In the age of short attention spans and declining record sales, artists more than ever are trading in full-length albums for EPs, but few stand out like Death Cab For Cutie’s The Blue EP.
With the five-track EP, Death Cab For Cutie has managed to create something unique and unexpected while still being distinctly DCFC.
The indie band has been together for over two decades, so it has nailed its signature sad yet clever lyrical masterpieces. While some argue that each Death Cab song sounds the same, The Blue EP proves otherwise.
The obvious highlight of the collection is “Kids in ’99.” The track is the most reminiscent of Death Cab staples like 2005’s “I Will Follow You Into the Dark” or 2011’s “You Are A Tourist.” But, in a way, “Kids in ’99” somehow still feels brand new.
“Kids in ’99” sees frontman Benjamin Gibbard at his songwriting peak — honest, relatable, nostalgic and a bit depressing. The track chronicles a trip down memory lane to the glory days of the late ’90s when kids still played outside, and the worries of adult life were nowhere to be found.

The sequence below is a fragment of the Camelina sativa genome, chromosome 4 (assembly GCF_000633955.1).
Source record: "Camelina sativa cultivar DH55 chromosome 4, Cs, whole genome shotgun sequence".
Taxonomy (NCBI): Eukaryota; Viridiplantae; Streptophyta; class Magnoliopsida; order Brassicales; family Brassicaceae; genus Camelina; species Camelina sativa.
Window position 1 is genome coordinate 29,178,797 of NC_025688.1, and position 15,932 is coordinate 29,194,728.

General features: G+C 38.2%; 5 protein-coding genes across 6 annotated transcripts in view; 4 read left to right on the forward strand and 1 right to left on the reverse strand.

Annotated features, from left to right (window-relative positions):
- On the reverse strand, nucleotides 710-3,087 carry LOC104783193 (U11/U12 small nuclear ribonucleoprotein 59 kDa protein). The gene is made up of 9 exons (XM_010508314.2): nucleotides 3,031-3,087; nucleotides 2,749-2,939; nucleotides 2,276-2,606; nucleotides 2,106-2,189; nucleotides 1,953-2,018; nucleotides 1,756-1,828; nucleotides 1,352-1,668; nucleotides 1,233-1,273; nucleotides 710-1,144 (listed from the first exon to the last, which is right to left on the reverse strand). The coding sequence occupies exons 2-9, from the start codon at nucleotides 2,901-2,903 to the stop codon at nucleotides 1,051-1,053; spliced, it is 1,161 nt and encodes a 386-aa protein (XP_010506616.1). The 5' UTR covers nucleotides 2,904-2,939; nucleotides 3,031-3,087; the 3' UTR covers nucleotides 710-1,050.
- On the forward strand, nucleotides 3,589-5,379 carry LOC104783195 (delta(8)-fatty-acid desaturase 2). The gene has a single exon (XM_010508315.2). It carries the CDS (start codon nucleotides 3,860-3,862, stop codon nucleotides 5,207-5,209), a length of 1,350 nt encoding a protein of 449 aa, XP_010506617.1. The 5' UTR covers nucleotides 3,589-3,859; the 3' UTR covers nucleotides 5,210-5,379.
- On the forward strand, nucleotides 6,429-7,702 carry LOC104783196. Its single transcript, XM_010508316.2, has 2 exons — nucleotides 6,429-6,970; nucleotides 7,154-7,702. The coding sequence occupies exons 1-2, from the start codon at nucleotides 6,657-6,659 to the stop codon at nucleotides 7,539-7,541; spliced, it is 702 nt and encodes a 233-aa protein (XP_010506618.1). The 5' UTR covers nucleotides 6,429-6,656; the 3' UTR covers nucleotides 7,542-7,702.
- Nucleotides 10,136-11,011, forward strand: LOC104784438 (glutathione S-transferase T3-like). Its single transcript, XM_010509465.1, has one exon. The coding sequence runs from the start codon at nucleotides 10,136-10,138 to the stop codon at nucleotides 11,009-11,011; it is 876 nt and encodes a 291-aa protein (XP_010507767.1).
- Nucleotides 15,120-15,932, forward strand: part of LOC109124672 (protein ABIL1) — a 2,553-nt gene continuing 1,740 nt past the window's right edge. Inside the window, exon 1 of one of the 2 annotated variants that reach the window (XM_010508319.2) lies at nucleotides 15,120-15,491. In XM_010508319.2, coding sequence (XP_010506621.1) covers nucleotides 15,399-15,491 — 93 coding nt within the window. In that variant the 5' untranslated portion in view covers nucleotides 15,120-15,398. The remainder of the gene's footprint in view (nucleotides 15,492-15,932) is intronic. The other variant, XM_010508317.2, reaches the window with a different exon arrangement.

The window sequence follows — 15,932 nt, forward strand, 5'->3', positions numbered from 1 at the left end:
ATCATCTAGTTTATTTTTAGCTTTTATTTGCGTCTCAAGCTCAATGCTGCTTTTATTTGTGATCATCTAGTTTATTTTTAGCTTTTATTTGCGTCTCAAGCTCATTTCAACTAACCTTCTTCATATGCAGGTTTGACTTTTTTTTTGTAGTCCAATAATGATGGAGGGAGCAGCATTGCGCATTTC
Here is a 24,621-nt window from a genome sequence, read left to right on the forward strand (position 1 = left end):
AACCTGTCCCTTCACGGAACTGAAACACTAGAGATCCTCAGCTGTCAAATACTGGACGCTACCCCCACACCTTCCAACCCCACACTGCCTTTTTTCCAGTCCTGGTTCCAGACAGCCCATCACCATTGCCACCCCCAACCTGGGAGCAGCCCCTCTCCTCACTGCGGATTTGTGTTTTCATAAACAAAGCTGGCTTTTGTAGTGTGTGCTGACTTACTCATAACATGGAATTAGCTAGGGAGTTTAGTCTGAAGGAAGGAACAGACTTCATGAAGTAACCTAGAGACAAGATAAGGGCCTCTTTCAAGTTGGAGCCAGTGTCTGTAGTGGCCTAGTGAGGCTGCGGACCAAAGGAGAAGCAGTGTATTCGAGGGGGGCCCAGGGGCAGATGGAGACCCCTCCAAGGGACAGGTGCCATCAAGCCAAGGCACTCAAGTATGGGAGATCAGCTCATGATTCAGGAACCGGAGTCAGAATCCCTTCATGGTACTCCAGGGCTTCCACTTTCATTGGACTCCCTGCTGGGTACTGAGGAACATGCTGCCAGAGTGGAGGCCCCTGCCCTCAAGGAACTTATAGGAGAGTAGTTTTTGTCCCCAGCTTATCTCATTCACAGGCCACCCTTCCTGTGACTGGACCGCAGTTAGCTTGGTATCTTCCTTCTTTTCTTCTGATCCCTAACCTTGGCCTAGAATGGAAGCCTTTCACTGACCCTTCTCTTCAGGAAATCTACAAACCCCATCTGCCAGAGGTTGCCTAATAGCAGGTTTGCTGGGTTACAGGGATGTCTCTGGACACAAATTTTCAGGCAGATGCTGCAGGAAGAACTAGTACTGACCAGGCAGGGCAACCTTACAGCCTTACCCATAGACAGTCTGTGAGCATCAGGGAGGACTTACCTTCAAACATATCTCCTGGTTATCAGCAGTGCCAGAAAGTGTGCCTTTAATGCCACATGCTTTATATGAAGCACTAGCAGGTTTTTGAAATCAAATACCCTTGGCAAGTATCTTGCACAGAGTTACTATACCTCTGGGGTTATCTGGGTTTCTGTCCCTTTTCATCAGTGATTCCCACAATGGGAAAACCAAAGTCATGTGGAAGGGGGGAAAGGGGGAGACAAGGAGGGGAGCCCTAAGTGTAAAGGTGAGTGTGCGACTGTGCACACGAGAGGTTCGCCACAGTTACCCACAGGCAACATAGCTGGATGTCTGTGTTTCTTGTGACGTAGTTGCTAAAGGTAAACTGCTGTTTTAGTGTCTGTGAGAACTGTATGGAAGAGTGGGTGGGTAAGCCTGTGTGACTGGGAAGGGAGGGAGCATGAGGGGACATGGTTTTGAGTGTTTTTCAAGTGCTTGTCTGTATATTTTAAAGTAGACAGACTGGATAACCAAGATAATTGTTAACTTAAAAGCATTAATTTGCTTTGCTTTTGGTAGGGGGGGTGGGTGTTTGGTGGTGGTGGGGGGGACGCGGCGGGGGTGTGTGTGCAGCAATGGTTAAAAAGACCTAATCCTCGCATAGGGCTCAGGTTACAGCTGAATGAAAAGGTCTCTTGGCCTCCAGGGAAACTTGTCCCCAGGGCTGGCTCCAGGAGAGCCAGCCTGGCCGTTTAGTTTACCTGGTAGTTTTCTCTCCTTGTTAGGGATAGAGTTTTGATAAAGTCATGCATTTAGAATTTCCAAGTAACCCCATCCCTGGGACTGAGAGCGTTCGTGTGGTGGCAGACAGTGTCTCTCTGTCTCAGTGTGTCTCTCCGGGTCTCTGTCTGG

“In the waters where we used to swim / Where we thought we would be young forever / The beads that glisten on your sunburnt skin / Evaporated in the flames and embers,” Gibbard sings.
The Blue EP is lyrical perfection, but it is also making a statement with its instrumentals. While many of today’s alternative bands prefer to go the pop-rock route so as not to lose crossover radio play potential, DCFC did the exact opposite. It’s almost as if the band is taunting the conformists, showing off its lengthiest old school instrumental breaks because it can.
The project opens with “To The Ground,” a haunting five-minute track with defining riffs and eerie finishing production. Straight away The Blue EP breaks the mold of concise, electronic and obvious music in 2019.
“Blue Bloods,” the EP’s closing track, feels a bit more dream pop than any of the band’s other endeavors, and exploring this new wave of indie paid off for the Washington-hailing four-piece. The track offers a melancholy storyline about losing the free spirit who could never be tied down.
A staticky, garage band instrumental outro on “Blue Bloods” closes the EP on a high note. It transports listeners to a live show jam session so much so that it is easy for one to forget they are listening to the studio cut.
With The Blue EP, DCFC proves that some people still like to play real music. Even if most of the kids born after ’99 won’t take the time to listen to each riff and phrase intently, piecing together the emotions generated like a jigsaw puzzle, somebody will, and DCFC knows that.